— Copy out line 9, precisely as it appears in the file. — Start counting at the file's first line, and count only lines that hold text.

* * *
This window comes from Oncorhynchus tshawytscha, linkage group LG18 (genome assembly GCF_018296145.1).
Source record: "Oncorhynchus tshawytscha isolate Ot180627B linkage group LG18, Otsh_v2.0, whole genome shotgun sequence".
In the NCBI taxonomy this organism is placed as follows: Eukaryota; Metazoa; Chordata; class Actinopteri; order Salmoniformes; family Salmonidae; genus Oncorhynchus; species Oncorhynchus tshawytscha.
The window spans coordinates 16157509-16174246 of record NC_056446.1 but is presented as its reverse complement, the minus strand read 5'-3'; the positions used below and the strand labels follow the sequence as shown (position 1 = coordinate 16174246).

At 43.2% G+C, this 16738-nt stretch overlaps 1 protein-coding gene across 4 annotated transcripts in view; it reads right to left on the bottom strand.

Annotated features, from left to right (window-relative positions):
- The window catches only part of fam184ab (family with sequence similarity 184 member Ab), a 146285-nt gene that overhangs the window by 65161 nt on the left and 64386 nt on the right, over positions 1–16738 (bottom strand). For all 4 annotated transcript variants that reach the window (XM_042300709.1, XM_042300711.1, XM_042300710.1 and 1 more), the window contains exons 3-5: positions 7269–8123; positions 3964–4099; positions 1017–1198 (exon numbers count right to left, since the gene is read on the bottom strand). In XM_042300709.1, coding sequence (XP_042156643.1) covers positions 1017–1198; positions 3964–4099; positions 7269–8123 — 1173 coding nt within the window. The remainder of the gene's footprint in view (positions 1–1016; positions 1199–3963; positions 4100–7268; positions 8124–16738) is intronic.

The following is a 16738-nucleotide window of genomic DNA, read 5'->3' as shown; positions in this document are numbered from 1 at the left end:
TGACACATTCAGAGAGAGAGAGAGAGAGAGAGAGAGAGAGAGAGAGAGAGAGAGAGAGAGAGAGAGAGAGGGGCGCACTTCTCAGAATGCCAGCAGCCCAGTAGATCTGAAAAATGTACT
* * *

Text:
TGACACATTCAGAGAGAGAGAGAGAGAGAGAGAGAGAGAGAGAGAGAGAGAGAGAGAGAGAGAGAGAGAGGGGCGCACTTCTCAGAATGCCAGCAGCCCAGTAGATCTGAAAAATGTACT